Op-Ed: Africa needs her mineral wealth to benefit the continent

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    In 2009, the Africa Union (AU)
    adopted the Africa Mining Vision (AMV) as its developmental
    approach to help secure optimal benefits from mineral
    resources. The goal of the AMV is to
    ensure
    Transparent,
    equitable and optimal exploitation of mineral resources to
    underpin broad-based sustainable growth and socio-economic
    development.

    The AMV is fast becoming Africa’s
    reference policy for the transformation of the mining sector.
    Its ultimate objective is to create wealth for Africans. Wealth
    creation will contribute to resolving the triple challenges of
    poverty, inequality and unemployment. In the process of
    creating wealth, the AMV puts people at the centre by ensuring
    that the process protects people, especially mining
    communities, from the harmful impacts of mining
    activities.

    It is not the first time that Africa has come
    up with an ambitious plan. Previous plans like the Abuja treaty
    and the Legos Plan of Action did not get traction. The
    implementation of the AMV will require us to identify,
    understand and adapt to factors that perpetuate the resource
    curse and return to equilibrium. There are imperatives that
    need to be in place for a successful implementation of the AMV.
    There is need to fix the African state and position it as the
    driver of resource management. Fixing the state is about
    constructing the foundations of the very (government) edifice
    within which mineral resources governance ought to operate.
    Africa needs to develop “world-class” mining administration.
    Without the construction of this edifice, governance
    interventions cannot have an impact. Strong government
    institutions are needed to negotiate contracts, to collect and
    manage mineral rents, and enforce regulations and sanction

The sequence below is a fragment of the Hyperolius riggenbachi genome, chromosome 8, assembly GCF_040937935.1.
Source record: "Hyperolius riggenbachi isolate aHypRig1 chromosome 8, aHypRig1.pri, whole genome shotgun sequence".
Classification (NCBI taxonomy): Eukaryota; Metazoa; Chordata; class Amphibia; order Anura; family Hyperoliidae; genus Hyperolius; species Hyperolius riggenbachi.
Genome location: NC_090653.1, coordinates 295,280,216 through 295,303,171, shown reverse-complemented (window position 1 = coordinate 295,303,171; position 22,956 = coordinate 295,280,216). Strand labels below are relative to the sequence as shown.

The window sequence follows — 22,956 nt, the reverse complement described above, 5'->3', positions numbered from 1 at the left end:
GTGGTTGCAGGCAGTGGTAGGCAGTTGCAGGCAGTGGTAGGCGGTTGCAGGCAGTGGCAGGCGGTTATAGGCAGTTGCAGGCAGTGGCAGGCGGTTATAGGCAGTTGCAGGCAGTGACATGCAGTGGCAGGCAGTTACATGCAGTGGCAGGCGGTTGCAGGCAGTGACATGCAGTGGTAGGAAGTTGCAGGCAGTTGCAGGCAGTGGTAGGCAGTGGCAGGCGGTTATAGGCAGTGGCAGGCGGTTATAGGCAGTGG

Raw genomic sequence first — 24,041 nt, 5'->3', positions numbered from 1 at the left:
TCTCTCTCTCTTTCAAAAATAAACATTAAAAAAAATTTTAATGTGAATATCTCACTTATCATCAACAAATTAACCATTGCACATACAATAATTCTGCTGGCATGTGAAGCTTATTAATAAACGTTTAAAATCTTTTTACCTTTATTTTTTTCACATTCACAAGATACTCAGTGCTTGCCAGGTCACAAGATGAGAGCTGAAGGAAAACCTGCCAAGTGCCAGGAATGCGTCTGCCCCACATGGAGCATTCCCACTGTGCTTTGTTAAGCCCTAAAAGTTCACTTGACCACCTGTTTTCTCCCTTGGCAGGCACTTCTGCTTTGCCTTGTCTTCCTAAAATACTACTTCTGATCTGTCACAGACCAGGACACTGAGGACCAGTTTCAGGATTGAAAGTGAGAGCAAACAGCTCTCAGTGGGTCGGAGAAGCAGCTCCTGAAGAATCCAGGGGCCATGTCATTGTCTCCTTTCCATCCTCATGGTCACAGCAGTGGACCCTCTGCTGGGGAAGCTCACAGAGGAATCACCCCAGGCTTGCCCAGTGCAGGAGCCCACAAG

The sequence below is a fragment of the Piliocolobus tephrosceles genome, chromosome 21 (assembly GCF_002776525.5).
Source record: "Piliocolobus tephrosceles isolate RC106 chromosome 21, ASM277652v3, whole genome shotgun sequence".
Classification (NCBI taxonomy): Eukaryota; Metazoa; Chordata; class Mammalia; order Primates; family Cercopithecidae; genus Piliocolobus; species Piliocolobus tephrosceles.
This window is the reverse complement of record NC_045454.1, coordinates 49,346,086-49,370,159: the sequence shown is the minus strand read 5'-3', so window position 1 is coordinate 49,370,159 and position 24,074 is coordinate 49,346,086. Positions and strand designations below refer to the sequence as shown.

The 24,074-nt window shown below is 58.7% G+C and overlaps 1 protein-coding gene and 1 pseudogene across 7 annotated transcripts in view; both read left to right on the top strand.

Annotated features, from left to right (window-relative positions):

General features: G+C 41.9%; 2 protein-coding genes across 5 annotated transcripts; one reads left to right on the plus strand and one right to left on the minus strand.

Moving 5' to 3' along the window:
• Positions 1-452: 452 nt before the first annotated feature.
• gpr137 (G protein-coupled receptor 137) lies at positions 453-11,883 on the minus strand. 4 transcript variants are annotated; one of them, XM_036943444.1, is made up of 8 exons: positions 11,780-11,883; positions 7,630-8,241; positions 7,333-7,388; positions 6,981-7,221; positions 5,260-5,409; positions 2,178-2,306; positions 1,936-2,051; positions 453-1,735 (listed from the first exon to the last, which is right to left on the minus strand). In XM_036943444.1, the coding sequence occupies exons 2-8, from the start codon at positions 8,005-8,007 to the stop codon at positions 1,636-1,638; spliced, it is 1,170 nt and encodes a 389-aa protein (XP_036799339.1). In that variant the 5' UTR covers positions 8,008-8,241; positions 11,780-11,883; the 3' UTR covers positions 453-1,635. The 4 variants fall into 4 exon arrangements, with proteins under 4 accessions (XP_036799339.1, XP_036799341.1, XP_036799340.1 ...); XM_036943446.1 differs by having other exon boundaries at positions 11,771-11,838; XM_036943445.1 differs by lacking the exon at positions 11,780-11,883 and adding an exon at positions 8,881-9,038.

companies that do not respect laws and regulations. Perhaps an
    important imperative that is not often discussed is that we
    need to reduce the interference of politics in resource
    management.

    There is a direct relation between political
    power and the under-performance or mismanagement of the mining
    sector. There are various political and social forces that
    mediate the relationship between mineral resources and
    development outcomes. In Africa, political power is the
    dominant factor that determines how resources are negotiated,
    extracted, commercialised and how revenues are used. We know
    that political power on the continent is corrupt and selfish.
    If resources are not contributing, as they should, to the
    eradication of poverty, creation of jobs and reducing
    inequality it is in big part because of the way political power
    is projected. In most African countries, political leaders give
    to themselves the right of ownership of their countries’
    resources by dint of being in leadership. In addition, mining
    companies are often too happy to enter into deals that protect
    them from paying taxes, for human rights abuses and
    environmental destruction, if only they can pay kickbacks to
    political leaders. This is a norm on the continent —
    corruption in the sector is organised by the highest office in
    the land.

    There is no doubt, in order to reduce
    corruption, there is a need to promote transparency and
    accountability. The process by which anyone comes to own an
    asset which produces resources should be open to scrutiny.
    People of any country are entitled to know how private
    investors come to own the mines located in their country, how